Kieran’s Our City, Our Town Article,
Cork Independent, 8 March 2018
Stories from 1918: The Sinking of the SS Kenmare
The SS Kenmare, one of the fleet of the Cork Steam Packet Company, was torpedoed in the in the Irish Channel on Saturday, 2 March 1918, between Holyhead and Rockabill Light, on a voyage to Cork, under the command of Captain Peter Blacklock. Of the crew of 35 there were only six survivors. Amongst the 29 lives lost was Captain Blacklock, a native of Liverpool but who has resided for some years in Cork.
The Dublin correspondent of the Central News, in a graphic account of the sinking of the Kenmare, noted that the sinking occurred at seven o’clock on Saturday evening, and was without warning. Many of the men were in their bunks at the time, and were awakened by a loud explosion, which almost shattered the vessel. Rushing quickly on deck, they found the vessel awash. Only one small lifeboat, which was not lashed got clear. Its three occupants succeeded in rescuing some men from the water. Owing to the wreckage, they were unable to get to everyone, who were shouting for help. After ten minutes the distressing cries died away, and the survivors in the small boat drifted for twelve hours before being picked up. They were scantily clad and suffered terribly from the cold. Though all the survivors believed the sinking was caused by a submarine, none of them saw an enemy craft or the wake of a torpedo. The vessel appeared to have been struck amidships and sank in about a minute after the explosion.
In a media interview, crewman Tim O’Brien, of Cork, believed the ship was torpedoed. He was in his bunk at the time, in the steerage over the propeller, and was thrown by the force of the explosion some yards. The lights went out immediately. Four other firemen were sleeping in the room. There was some confusion in the darkness but he succeeded in a getting a flash lamp and his lifebelt and made for the deck followed by James Barry. When Tim got on the deck the ship was sinking fast. As with Mr Evans he got into one of the lifeboats and floated off the ship. As they were leaving the ship they grabbed another crewman and pulled him into the boat. At this time the captain was on the deck shouting instructions as to the lowering of the boats. After leaving the sinking ship they rescued the carpenter and a gunner from the water.
Meanwhile 25 of the crew had put off in a boat, which became upturned and from which only one man, James Wright was rescued. He was found with his head through the bottom of the boat, and rescued him with great difficulty, he being powerless to assist, as one of his arms was broken. They remained in the vicinity for a quarter of an hour in the hope of picking up other men. At about seven o’clock in the morning the survivors were picked up by a small coaster. They were then nearly dead with the cold, the majority being only half-clad. Tim O’Brien was in his shirt and trousers. The night was very cold, and a heavy sea was running.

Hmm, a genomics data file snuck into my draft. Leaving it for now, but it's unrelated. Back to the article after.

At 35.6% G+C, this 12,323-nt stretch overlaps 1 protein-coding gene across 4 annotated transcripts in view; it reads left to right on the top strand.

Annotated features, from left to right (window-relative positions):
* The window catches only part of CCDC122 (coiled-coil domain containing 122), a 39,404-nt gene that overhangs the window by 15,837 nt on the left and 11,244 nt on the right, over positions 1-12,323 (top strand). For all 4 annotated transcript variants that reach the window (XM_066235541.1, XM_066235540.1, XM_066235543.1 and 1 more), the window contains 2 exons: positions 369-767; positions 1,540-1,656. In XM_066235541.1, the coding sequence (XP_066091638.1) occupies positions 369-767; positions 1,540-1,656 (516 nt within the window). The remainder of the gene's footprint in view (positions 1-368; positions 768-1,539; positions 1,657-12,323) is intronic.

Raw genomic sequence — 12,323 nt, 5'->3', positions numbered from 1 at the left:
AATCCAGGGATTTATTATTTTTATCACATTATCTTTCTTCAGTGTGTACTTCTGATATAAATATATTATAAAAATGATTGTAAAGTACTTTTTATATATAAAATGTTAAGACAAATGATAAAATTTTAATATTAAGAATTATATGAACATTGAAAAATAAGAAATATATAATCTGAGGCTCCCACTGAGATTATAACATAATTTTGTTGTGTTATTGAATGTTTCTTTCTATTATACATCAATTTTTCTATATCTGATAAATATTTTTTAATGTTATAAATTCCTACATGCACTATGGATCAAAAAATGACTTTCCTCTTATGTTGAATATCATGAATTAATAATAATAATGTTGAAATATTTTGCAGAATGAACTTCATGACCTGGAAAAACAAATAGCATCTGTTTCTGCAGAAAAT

James Wright, Chief Steward, who had sustained a fractured arm and was badly bruised about the left eye, told how he was talking to Captain Blackpool in the latter’s cabin just before the vessel was struck. It was just twilight, and nobody saw the submarine. A terrific explosion was the first he knew of anything happening. The SS Kenmare immediately took a big list and commenced to go down by the stern. In a minute and a half or two minutes at the most the ship had disappeared, and he was struggling in the water. When he and the captain realised what had happened they both rushed out on this deck and lowered one of the boats. This was upturned by the suction of the sinking vessel, and they were all thrown into the sea.
Heart-rending scenes were witnessed at the offices of the Steampacket Company on Penrose Quay, when relatives of members of the crew formed a constant stream of callers to ascertain if any news was to hand. Among the earlier visitors was the daughter of Captain Blacklock who was not among the survivors.
Relatives of nearly all the members of the crew visited the offices, and when it was revealed that only six out of thirty-five were saved there was much shock and devastation. Amongst those saved was Mr Barry – the oldest person aboard, and possibly the oldest man sailing in the company’s service. Amongst those missing was the Chief Engineer, Mr Thomas Murphy, the son of Mr Murphy, Woodland View. Strangely enough when in a different service Thomas’s ship was torpedoed, and though that vessel carried a very large crew they were nearly all saved. He had been sailing in the SS Kenmare for some little time back relieving a Mr O’Sullivan, Knockrea Terrace Blackrock Road. The Quartermaster, Geoffrey Grant who resided at Hibernian Buildings, who with his nephew, Mr Moore were also amongst the missing. Mr Grant was the father of five children, and four years earlier he had buried his wife.